From Wikipedia, the free encyclopedia
Jump to: navigation, search
Lanistes ovum shell.png
Drawing of an apertural view of the shell of Lanistes ovum
Scientific classification
Kingdom: Animalia
Phylum: Mollusca
Class: Gastropoda
(unranked): clade Caenogastropoda

informal group Architaenioglossa

Superfamily: Ampullarioidea
Family: Ampullariidae
Subfamily: Ampullariinae
Tribe: Ampullariini
Genus: Lanistes
Montfort, 1810[1]
Type species
Lanistes carinatus (Olivier, 1804).
21 extant species

and at least 10 fossil species


former subgenera:
Meladomus Swainson, 1840[5]
Leroya Grandidier, 1887[6]

Lanistes is a genus of freshwater snails which have a gill and an operculum, aquatic gastropod mollusks in the family Ampullariidae, the apple snails.


The distribution of the genus Lanistes includes Africa and Madagascar.[3]


Lanistes has a unique anatomy among the Ampullariidae: it has a "hyperstrophic" sinistral shell.[7] This means that the body of the snail is dextral (as in all other ampullariids), but the shell appears to be sinistral.[7] However the sinistral appearance stems from the fact that the rotation of the shell as it grows is in an upward direction rather than the usual downward direction.[7]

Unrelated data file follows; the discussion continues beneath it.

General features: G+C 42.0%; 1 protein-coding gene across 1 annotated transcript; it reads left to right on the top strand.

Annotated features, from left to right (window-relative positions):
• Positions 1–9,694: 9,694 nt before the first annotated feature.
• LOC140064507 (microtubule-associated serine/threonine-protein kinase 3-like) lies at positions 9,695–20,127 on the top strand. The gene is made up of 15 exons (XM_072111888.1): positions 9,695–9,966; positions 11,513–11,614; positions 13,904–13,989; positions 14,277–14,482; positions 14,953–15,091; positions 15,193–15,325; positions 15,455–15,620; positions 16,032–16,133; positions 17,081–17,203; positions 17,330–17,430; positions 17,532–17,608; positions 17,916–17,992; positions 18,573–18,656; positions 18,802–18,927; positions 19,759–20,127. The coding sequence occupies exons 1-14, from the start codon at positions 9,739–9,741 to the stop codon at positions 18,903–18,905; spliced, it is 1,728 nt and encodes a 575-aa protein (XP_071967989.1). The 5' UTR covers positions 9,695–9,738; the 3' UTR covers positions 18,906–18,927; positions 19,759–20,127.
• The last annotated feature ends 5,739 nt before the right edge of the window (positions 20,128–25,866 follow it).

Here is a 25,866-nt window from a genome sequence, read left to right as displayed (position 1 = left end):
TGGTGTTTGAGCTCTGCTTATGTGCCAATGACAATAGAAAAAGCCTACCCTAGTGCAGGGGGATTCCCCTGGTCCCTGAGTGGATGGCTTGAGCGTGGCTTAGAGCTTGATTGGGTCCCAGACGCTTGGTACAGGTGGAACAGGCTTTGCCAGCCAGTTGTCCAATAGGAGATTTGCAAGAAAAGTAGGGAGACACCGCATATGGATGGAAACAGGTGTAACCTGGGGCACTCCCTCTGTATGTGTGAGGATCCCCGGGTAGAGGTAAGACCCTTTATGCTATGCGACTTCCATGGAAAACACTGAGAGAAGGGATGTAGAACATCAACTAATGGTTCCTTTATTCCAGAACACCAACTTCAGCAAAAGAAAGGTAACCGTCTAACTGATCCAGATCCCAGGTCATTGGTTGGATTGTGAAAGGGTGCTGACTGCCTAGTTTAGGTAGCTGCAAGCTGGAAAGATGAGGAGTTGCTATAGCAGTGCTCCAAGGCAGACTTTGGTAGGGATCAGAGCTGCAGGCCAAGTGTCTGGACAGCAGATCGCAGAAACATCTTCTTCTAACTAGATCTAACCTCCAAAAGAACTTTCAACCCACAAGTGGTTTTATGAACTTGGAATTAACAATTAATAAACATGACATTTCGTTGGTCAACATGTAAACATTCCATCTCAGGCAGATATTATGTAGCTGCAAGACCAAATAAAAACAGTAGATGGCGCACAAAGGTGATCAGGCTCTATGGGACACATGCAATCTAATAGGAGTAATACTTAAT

Three[3] subgenera have been recognized, based on shell differences: Lanistes sensu stricto, Meladomus and Leroya. These subgenera are not used in recent works.[3]

Extant species within the genus Lanistes include:

Fossil species within the genus Lanistes include:


  1. ^ Montfort P. D. de (1810). Conch. Syst. 2: 122.
  2. ^ a b c d e f g h i j k l m n o p q "Lanistes". The apple snail website, accessed 16 May 2011.
  3. ^ a b c d e f g h i j k l m n o p q r s t u v w x y z aa Brown D. S. (1994). Freshwater Snails of Africa and their Medical Importance. Taylor & Francis. ISBN 0-7484-0026-5.
  4. ^ a b c d e f g h i j k van Damme D. & Pickford M. (1995). "The late Cenozoic ampullariidae (mollusca, gastropoda) of the Albertine Rift Valley (Uganda-Zaire)". Hydrobiologia 316(1): 1-32. doi:10.1007/BF00019372.
  5. ^ Swainson (1840). Treat. Malacol., page 340.
  6. ^ Grandidier (1887). Bull. Soc. malac. France 4: 191.
  7. ^ a b c "Shell". The apple snail website, accessed 16 May 2011.

External links[edit]